Personally, I do not use it sarcastically like I've done with lmgtfy. I use it as a very quick method of explaining why I downvoted and what OP should do different next time.


One way to think of the politeness of using idownvotedbecau.se is to imagine a similar action in another situation.

  • The police show up at your door and drag you away. When you ask why, they hand you a piece of paper saying youaregoingtojailbecau.se/forgery.
  • You call the local municipal transit company to find out why there was no 5:30 bus to East Maplesdale Mews today. They email you a form letter saying wedidntpickyouupbecau.se/unrecognizedorinvalidbusroute.
  • You take the final exam of a course and turn it in. The instructor looks at it and returns it to you with iflunkedyoubecau.se/illiterate written on the top in red ink.

Are these polite things to do?

What might be better? Perhaps, these people ought to explain the situation and be available for questions.

  • 3
    I really like this analogy. It makes it clear that there are cases when this is a perfectly fine tool to use. The bus company using that form letter makes perfect sense to me and would feel perfectly reasonable; the teacher or the police... not so much, IMO.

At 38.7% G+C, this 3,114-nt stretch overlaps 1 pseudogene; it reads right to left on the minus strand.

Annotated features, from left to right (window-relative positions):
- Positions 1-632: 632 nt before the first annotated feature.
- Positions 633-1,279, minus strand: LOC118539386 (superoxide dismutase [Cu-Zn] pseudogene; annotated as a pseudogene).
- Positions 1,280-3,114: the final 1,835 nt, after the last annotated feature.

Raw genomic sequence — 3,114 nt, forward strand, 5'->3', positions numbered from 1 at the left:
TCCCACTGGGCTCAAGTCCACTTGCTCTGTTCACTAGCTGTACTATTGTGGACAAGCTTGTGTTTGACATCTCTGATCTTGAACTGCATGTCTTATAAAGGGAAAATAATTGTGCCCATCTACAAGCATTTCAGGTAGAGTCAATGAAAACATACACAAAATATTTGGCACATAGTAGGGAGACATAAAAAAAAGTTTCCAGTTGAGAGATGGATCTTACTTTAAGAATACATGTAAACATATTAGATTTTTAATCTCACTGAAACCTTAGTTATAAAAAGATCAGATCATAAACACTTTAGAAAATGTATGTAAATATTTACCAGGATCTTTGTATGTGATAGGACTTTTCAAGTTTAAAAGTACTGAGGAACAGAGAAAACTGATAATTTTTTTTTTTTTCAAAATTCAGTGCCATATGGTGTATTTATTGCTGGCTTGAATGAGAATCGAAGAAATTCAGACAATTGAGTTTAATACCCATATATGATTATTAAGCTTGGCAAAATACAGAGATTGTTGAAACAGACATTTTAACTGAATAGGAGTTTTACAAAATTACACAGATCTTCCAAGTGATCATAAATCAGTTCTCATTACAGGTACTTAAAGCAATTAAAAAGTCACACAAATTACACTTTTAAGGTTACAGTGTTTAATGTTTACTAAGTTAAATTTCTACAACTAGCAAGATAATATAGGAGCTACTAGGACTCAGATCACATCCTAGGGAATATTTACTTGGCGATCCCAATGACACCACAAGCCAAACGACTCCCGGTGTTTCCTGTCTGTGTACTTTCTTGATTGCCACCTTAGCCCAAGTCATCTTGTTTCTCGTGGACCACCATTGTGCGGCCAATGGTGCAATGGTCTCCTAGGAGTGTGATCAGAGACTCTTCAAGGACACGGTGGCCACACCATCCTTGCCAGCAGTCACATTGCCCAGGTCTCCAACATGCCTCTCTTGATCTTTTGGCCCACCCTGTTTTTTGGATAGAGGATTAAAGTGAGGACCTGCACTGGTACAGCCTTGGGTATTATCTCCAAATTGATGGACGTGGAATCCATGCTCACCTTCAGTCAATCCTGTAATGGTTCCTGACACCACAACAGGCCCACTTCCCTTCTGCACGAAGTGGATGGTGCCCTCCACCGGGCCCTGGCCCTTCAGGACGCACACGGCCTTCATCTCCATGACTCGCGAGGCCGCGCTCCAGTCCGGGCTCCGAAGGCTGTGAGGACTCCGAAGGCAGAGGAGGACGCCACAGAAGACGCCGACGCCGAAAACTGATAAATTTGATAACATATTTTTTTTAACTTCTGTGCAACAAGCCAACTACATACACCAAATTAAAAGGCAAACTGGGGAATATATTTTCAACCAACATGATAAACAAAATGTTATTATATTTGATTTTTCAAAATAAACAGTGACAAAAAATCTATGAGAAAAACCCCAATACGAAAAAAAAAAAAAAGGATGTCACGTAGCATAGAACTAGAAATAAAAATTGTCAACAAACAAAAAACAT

– hairboat
    Commented Jan 30, 2019 at 16:00
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    I sure would rather get youaregoingtojailbecau.se/forgery that just put to jail without exlpanation Commented Jan 30, 2019 at 17:07
  • 1
    Sorry, but I don't find any of these analogies particularly outrageous. And commenters are available for questions.
    – jscs
    Commented Jan 30, 2019 at 17:24
  • @Ander perhaps, but it would be better to learn more details - who accused me, when the alleged incident happened, what physical evidence they have, how I can post bail, which court I will be tried in, where I can get access to a phone to call my lawyer, etc. Commented Jan 30, 2019 at 17:26
  • 2
    I'm really on the fence about these links myself, but "how can I post bail/where can I get a phone to call my lawyer" is definitely included in the pamphlet.
    – jscs
    Commented Jan 30, 2019 at 17:31
  • 3